One of the things I appreciate most about our zendo and my practice are the ordinary (well we are all ordinary in our own way) - or should I say the "non ordained" folks who keep the zendo running, grounds tended, building painted, zafu sewn, toilet paper and kleenex stocked, as well as perform ceremonial duties. While we have a priest and a few residents, it is clear that that everyone's practice can't be maintained without everyone's help. I like that fact that we all come together without pretense (like I am a resident and you are not, etc.) and practice our practice on this spinning ball plunging through the universe. And I am grateful to you, Shundo, for your practice, even if you are miles away. I'd like to come meet you in person someday.

BTW - I am about to start watching Milan San Remo on the live stream!

Shundo said...

A man after my own heart, Mike - I was late for our residents' meeting this morning as I was glued to the screen for the last 25k of that race. It was pretty gripping, and quite a turn of events. Thank you for the rest of your comment too. Please do come and visit.

ksellman said...

That photo warms my heart - there's so much wonderful in it - thanks for posting! :-)

Shundo said...

Watch out Karissa, or I'll be taking your photo too...

Chris Burnham said...

Heh. That drove me crazy when I was up there! Like half the room would say "niither" and the other half "neether" and I'm used to a differently-worded version that avoids that. I could really stand to take inspiration from Dennis.

Shundo said...

I refer you to an earlier post:
http://theinosblog.blogspot.com/2010/05/you-say-neither.html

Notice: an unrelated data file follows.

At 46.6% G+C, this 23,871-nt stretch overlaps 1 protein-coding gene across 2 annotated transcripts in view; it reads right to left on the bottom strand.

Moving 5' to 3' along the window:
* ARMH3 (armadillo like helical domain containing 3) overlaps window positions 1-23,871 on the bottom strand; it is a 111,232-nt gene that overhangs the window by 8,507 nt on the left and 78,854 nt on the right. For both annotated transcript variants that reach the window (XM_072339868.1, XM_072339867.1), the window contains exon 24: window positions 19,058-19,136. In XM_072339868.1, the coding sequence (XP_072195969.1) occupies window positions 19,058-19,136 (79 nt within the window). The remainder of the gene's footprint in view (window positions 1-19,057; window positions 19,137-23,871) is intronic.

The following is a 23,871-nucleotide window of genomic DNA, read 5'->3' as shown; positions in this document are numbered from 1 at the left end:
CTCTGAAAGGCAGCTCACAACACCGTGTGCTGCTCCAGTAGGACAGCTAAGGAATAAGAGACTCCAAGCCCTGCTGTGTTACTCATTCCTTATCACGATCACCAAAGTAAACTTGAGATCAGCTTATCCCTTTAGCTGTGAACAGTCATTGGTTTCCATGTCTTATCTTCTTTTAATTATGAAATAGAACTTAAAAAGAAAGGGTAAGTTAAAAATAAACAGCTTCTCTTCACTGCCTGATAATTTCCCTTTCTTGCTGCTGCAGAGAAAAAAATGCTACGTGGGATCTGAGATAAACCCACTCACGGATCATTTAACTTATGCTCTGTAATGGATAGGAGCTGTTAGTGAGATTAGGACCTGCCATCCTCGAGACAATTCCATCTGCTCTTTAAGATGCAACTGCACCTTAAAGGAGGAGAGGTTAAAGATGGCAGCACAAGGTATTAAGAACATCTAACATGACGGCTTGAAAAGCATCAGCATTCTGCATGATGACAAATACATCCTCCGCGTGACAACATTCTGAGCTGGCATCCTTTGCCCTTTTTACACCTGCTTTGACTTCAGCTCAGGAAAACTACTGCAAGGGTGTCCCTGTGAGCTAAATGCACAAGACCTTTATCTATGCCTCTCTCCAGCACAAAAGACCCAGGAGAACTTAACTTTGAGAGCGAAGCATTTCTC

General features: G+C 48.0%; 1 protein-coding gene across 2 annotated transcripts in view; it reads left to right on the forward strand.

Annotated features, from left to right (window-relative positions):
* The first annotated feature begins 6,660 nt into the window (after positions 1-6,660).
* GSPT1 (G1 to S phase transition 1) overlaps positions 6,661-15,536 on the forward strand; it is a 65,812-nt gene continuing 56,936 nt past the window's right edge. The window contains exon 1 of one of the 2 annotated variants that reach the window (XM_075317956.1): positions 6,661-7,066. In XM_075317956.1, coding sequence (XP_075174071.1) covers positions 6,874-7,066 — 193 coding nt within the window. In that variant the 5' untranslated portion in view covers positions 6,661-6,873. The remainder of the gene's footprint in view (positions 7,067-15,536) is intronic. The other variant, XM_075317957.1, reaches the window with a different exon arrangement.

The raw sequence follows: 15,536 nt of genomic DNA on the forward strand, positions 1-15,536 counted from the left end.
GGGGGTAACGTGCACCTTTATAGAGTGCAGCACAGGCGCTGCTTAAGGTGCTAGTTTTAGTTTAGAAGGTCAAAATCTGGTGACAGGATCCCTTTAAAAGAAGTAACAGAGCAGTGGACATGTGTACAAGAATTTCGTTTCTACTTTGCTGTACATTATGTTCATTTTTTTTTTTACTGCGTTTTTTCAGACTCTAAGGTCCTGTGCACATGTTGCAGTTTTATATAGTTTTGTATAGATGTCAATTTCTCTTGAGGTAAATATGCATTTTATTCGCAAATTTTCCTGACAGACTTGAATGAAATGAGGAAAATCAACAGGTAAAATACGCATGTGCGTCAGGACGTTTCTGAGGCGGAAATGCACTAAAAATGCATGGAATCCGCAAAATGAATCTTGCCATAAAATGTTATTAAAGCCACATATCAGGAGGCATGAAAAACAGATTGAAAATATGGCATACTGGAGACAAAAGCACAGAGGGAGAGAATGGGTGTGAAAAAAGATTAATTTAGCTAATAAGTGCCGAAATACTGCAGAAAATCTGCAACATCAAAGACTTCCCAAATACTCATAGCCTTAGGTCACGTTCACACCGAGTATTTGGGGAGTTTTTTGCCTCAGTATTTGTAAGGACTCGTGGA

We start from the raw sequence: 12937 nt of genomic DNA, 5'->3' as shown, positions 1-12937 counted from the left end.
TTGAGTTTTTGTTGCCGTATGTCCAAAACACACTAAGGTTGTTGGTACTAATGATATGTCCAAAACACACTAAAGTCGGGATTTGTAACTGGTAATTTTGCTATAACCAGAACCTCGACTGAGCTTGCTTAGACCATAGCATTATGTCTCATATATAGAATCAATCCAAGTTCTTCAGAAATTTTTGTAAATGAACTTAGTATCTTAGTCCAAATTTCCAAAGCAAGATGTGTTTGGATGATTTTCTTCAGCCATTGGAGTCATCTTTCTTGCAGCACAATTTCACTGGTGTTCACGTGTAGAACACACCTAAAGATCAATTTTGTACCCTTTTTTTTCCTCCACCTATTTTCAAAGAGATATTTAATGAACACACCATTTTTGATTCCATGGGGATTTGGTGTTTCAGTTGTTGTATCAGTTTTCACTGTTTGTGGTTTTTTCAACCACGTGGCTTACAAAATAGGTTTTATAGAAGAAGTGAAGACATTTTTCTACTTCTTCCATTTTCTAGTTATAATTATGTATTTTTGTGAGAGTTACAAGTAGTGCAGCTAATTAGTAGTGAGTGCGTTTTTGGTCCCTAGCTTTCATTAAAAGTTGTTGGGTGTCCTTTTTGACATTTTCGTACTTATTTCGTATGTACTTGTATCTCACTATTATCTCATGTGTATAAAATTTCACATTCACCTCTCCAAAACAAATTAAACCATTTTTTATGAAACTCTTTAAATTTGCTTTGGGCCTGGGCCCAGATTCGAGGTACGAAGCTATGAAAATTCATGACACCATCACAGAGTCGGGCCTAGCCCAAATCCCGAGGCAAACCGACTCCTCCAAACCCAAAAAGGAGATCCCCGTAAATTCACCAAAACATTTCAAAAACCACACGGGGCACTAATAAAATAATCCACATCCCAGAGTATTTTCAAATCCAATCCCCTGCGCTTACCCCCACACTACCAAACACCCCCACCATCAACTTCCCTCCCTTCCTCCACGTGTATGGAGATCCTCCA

Chris Burnham said...

Ah so you're the culprit! Thanks for the smile :-) Maybe some day they'll switch to the version my sangha uses and it won't be an issue...

As a postscript, in reference to the post newer than this, I am an American who can differentiate to some degree types of English accent, and I do remember yours sounding crisp, or proper-er, and when I read you thought folks might find it posh you hit the nail on the head. And in that even earlier post you referred me to, in attempting to use the IPA characters (which didn't come out on my browser incidentally) even your typing ended up coming of kinda posh. I guess you're Posh Bodhisattva.

Gassho :-)

Shundo said...

Hi Chris, I always thought of posh as a word that has much more weight and baggage attached to it where I grew up than it does here. Nobody in this country has ever called me posh, that I remember, and definitely not as an insult.

Chris Burnham said...

I certainly did not mean it as an insult, and I do apologize for the irresponsible usage.

Shundo said...

No, I meant that in England people would; here it is just an observation, and an uncommon one as well.

Sierra said...

really enjoyed this post on gratitude! Maybe we can have a reading about it at YUZ and how to cultivate it? I think when we become so familiar with things like a job/place/partner etc. its easy to conjure faults and think about what's lacking. often remembering when I didn't have something, makes me see how much I have now. poetry, photography, presence are great too.it would be nice to hear others perspectives. Thanks for the post!

Shundo said...

Thanks Sierra. If I come across something good, we can definitely bring it up. See you Monday.